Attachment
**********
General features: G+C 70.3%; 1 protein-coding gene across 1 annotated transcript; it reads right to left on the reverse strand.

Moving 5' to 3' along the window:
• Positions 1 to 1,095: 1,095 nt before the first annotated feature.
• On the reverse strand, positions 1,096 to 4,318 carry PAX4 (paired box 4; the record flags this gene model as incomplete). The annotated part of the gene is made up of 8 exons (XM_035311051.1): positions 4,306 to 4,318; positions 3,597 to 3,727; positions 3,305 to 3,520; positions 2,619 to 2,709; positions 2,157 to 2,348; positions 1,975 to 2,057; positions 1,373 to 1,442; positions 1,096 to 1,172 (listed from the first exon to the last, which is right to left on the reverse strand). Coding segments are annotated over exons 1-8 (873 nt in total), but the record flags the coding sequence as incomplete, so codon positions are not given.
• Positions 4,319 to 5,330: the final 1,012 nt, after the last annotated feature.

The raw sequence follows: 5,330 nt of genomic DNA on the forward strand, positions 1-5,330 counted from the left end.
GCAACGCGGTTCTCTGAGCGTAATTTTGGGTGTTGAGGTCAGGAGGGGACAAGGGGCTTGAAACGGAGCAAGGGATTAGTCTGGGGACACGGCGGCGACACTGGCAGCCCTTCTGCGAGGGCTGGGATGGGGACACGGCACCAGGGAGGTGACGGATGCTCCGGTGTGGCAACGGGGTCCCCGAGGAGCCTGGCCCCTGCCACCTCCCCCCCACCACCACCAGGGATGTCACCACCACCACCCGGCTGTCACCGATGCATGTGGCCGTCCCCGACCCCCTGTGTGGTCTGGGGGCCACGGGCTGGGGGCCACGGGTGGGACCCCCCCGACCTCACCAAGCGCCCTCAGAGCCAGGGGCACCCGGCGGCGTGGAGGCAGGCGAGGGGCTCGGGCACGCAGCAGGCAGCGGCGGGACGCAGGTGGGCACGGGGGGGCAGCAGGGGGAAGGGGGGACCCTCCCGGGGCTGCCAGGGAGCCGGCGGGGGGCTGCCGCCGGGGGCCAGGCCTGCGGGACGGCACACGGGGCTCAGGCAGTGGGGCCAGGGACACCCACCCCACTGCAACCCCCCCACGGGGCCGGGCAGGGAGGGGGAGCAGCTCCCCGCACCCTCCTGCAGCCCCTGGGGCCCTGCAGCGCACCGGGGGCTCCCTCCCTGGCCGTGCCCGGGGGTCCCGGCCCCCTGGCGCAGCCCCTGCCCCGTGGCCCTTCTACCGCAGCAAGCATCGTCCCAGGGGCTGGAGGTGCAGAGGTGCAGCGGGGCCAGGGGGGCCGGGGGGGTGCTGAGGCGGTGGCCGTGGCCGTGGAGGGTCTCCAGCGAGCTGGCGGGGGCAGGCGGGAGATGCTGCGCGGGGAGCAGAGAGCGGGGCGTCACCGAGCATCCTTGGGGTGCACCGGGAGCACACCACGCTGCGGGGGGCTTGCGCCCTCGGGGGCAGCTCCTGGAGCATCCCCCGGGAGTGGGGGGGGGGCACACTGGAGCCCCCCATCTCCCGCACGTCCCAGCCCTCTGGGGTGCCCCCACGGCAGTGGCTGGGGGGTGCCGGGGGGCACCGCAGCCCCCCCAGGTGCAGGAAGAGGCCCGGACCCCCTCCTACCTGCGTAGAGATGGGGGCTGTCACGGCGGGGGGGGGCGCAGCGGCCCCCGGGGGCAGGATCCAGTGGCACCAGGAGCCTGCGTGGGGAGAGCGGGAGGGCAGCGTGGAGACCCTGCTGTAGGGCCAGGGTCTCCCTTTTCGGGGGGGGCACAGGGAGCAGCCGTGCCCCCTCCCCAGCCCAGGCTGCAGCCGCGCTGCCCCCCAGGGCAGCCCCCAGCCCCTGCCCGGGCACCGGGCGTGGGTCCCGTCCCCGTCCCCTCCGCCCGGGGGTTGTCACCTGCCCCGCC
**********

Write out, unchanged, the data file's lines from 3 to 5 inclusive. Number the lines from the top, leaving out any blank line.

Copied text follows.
• Positions 1 to 1,095: 1,095 nt before the first annotated feature.
• On the reverse strand, positions 1,096 to 4,318 carry PAX4 (paired box 4; the record flags this gene model as incomplete). The annotated part of the gene is made up of 8 exons (XM_035311051.1): positions 4,306 to 4,318; positions 3,597 to 3,727; positions 3,305 to 3,520; positions 2,619 to 2,709; positions 2,157 to 2,348; positions 1,975 to 2,057; positions 1,373 to 1,442; positions 1,096 to 1,172 (listed from the first exon to the last, which is right to left on the reverse strand). Coding segments are annotated over exons 1-8 (873 nt in total), but the record flags the coding sequence as incomplete, so codon positions are not given.
• Positions 4,319 to 5,330: the final 1,012 nt, after the last annotated feature.